Bringing everyday Americans to the State of the Union address is no new tradition—neither is the political symbolism of these guests. Since 1982, when Ronald Reagan first ushered in the custom by inviting Lenny Skutnik (a citizen hero who jumped into the freezing Potomac River to help rescue a drowning woman in the Air Florida Flight 90 crash) to the address, SOTU guests have included everyone from teachers and music prodigies to Rosa Parks. In 2001, George W. Bush left a seat empty to honor the victims of 9/11. In 2016, Barack Obama left a seat empty for victims of gun violence.
In the wake of such civic affairs as the Supreme Court confirmation of Brett Kavanaugh, a record-breaking number of women elected to the 116th Congress, and the nation’s longest government shutdown, expect those seats to be filled this year with pointedly political attendees.
After hinting on Twitter that her guest reflected the mantra “well-behaved women rarely make history,” Alexandria Ocasio-Cortez (D-N.Y.) announced Monday that activist and survivor Ana Maria Archila, who famously confronted Senator Jeff Flake (R-AZ) in an elevator during the Kavanaugh hearings, would be joining her for the address.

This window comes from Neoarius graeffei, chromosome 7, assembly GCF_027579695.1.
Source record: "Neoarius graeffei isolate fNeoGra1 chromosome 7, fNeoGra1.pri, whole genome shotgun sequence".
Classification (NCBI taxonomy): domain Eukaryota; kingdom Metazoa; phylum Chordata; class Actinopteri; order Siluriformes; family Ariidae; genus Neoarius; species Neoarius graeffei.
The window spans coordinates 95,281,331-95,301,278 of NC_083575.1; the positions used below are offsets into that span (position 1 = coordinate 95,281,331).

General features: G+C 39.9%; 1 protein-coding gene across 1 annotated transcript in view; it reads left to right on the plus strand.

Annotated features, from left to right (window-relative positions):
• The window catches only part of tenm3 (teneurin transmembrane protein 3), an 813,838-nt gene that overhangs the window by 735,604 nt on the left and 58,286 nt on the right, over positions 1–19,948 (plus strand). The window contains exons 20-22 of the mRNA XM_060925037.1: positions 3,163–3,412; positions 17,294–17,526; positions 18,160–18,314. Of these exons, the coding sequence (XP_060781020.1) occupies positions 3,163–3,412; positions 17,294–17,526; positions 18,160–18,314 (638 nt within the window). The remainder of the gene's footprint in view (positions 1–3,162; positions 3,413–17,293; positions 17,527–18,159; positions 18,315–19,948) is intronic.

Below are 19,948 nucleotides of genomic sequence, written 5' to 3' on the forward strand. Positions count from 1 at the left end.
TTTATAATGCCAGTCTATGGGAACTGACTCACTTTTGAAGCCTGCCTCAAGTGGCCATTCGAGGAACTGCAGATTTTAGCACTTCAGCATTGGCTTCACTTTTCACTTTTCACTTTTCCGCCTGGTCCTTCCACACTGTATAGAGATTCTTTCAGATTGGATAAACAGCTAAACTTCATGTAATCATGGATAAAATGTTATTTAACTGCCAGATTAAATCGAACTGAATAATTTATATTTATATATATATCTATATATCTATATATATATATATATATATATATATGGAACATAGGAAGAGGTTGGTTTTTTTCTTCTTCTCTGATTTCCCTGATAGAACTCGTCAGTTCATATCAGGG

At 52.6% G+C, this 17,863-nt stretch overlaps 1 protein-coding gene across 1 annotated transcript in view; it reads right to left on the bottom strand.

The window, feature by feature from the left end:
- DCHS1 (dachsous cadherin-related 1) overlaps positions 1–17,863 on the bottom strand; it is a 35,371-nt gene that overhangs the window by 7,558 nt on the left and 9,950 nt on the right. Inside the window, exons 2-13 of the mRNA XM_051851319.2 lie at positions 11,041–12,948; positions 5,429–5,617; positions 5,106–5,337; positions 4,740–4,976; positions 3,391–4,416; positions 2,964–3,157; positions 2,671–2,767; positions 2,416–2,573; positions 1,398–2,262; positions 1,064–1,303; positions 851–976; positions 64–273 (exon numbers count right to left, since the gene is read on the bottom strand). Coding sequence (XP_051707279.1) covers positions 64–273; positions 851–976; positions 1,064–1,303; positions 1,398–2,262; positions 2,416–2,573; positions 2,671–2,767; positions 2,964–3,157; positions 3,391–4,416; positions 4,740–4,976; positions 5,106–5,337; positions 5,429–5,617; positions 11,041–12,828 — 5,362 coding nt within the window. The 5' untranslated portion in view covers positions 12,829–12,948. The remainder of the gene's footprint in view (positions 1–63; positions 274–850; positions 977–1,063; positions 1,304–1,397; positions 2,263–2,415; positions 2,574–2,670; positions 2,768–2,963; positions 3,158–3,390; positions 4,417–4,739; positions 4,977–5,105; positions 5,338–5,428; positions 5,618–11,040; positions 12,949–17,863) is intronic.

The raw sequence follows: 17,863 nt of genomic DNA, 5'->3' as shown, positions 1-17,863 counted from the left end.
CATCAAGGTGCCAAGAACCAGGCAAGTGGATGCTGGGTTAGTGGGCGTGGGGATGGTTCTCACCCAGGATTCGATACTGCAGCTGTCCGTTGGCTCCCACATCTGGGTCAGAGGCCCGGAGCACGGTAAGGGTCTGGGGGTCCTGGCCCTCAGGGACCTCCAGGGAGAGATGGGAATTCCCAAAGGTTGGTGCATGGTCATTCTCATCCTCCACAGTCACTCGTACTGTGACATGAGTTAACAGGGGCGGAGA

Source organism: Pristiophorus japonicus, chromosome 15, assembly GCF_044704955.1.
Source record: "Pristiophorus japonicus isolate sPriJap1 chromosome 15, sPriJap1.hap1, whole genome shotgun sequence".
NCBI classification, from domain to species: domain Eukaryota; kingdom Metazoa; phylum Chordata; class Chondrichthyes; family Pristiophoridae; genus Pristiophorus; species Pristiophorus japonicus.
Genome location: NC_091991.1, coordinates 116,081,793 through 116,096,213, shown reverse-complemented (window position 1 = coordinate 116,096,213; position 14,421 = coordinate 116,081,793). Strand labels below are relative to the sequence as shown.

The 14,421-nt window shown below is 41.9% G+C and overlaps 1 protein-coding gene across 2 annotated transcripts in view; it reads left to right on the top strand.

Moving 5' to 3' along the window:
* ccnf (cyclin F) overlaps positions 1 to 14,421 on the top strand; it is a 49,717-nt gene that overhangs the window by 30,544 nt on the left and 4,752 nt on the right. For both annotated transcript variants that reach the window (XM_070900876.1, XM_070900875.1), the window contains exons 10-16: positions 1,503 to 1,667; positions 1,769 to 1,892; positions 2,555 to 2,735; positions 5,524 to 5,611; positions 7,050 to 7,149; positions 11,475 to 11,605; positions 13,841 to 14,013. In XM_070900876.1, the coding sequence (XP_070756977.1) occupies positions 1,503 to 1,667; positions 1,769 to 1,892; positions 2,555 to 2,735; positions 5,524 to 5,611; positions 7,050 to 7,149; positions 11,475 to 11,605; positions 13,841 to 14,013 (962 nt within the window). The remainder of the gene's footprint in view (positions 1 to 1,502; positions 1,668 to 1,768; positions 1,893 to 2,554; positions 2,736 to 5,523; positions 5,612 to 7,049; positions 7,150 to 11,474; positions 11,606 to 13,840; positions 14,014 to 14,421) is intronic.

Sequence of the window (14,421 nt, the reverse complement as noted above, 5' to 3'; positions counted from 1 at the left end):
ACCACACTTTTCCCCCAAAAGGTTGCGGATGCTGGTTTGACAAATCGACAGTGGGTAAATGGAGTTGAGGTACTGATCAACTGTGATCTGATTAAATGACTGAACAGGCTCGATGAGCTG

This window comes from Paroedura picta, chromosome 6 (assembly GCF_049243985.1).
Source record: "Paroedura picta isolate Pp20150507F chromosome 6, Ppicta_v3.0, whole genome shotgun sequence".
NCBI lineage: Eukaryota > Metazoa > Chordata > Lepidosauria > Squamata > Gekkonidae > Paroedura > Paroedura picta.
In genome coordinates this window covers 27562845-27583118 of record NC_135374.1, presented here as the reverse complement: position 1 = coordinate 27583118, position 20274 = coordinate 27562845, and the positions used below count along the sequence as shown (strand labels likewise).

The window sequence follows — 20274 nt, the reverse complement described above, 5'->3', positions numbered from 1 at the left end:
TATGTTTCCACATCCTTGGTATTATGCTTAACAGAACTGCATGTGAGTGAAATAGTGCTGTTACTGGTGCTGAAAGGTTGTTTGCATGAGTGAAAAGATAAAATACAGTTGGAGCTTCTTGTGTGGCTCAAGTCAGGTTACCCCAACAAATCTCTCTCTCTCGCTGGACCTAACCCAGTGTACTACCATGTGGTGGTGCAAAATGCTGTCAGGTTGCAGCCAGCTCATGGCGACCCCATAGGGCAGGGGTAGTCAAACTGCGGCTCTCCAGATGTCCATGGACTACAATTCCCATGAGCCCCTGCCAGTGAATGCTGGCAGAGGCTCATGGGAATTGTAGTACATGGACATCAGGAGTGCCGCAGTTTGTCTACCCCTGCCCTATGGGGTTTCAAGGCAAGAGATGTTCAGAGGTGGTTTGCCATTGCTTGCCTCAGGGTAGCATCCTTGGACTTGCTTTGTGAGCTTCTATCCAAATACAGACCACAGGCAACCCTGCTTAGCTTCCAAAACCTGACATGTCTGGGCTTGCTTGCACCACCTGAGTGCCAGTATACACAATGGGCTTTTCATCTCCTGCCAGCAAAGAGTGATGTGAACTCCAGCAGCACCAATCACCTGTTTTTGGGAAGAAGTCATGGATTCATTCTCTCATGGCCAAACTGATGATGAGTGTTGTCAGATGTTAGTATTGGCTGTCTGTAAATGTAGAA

Archila is not only one of the representative’s constituents, but also an active community organizer and co-executive director for the Center for Popular Democracy Action. In addition to her advocacy work for sexual assault survivors, Archila, who is an immigrant, has spent the last 20 years rallying for immigrant rights.
The noteworthy roster certainly won’t stop at Archila, however. Senator Elizabeth Warren (D-Mass.) is bringing Sajid Shahriar, a Housing and Urban Development employee who organized rallies during the government’s shutdown. Senator Kamala Harris’ (D-Calif.) guest is Trisha Pesiri-Dybvik, a furloughed air traffic controller whose home was lost during the 2017 California wildfires. Senator Kirsten Gillibrand (D-N.Y.) will bring Navy Lt. Cmdr. Blake Dremann, a trans soldier affected by Trump’s transgender military ban. Freshman class Representative Ilhan Omar (D-Minn.) will bring along Linda Clark, an immigrant who fled Liberia during a civil war and is now facing possible deportation as a result of policy changes under the Trump administration.
With eyes held especially close on the throng of Democrat 2020 hopefuls, every movement becomes a political statement, and a chance to highlight ongoing issues and policy proposals. Not unlike Omar’s clever Twitter rebuttal, the House chamber on Tuesday evening will reseble and represent an America whose concerns are typically marginalized.
Well-behaved women rarely make history, indeed.